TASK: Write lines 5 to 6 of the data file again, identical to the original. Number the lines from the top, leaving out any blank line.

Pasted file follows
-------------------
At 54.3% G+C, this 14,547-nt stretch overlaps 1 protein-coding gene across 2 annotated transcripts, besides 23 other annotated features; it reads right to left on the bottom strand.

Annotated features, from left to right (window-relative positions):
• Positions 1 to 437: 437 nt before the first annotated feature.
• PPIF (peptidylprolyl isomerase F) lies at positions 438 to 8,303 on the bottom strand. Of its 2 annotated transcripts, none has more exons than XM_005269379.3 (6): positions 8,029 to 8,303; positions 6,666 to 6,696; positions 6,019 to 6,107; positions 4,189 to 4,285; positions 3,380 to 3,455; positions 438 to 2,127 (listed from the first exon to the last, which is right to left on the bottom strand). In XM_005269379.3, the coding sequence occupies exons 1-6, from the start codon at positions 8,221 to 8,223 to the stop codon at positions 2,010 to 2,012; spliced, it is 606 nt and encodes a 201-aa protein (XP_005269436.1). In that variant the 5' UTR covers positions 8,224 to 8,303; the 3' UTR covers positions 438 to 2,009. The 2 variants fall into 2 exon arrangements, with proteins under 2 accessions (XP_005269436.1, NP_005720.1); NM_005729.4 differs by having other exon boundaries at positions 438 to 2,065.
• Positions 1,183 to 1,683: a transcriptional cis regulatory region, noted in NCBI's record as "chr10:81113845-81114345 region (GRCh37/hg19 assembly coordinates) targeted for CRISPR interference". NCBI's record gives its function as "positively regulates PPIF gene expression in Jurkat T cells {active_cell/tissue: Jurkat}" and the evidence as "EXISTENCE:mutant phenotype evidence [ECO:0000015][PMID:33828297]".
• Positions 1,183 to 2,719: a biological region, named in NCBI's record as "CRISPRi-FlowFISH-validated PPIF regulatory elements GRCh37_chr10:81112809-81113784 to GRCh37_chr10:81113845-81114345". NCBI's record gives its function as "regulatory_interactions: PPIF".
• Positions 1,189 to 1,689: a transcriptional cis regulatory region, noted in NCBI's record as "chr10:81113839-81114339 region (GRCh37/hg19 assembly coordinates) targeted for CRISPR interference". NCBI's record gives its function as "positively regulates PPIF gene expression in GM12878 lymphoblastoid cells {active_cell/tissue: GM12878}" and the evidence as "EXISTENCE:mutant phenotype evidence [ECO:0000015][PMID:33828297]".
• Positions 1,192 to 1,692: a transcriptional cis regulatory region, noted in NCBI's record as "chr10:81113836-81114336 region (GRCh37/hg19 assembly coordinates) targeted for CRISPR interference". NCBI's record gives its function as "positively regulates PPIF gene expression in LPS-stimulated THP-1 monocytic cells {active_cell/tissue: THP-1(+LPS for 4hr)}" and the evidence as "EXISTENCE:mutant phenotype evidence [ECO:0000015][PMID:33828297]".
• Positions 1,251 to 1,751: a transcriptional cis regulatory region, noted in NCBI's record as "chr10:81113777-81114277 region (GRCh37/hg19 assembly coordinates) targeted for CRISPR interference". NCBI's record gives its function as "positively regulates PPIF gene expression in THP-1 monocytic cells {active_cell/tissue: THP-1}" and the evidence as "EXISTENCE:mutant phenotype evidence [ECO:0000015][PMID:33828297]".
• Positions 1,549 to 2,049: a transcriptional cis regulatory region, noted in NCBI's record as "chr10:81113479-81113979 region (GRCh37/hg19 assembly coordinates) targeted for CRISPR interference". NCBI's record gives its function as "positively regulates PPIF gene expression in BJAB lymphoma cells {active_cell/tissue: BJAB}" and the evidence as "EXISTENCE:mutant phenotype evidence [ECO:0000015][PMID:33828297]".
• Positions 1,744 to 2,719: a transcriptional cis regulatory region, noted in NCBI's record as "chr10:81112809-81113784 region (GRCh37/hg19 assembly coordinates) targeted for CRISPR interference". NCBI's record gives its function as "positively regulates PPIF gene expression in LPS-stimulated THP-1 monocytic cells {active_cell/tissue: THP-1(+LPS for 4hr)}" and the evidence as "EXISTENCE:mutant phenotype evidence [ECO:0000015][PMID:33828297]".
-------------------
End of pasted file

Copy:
• Positions 1,183 to 1,683: a transcriptional cis regulatory region, noted in NCBI's record as "chr10:81113845-81114345 region (GRCh37/hg19 assembly coordinates) targeted for CRISPR interference". NCBI's record gives its function as "positively regulates PPIF gene expression in Jurkat T cells {active_cell/tissue: Jurkat}" and the evidence as "EXISTENCE:mutant phenotype evidence [ECO:0000015][PMID:33828297]".
• Positions 1,183 to 2,719: a biological region, named in NCBI's record as "CRISPRi-FlowFISH-validated PPIF regulatory elements GRCh37_chr10:81112809-81113784 to GRCh37_chr10:81113845-81114345". NCBI's record gives its function as "regulatory_interactions: PPIF".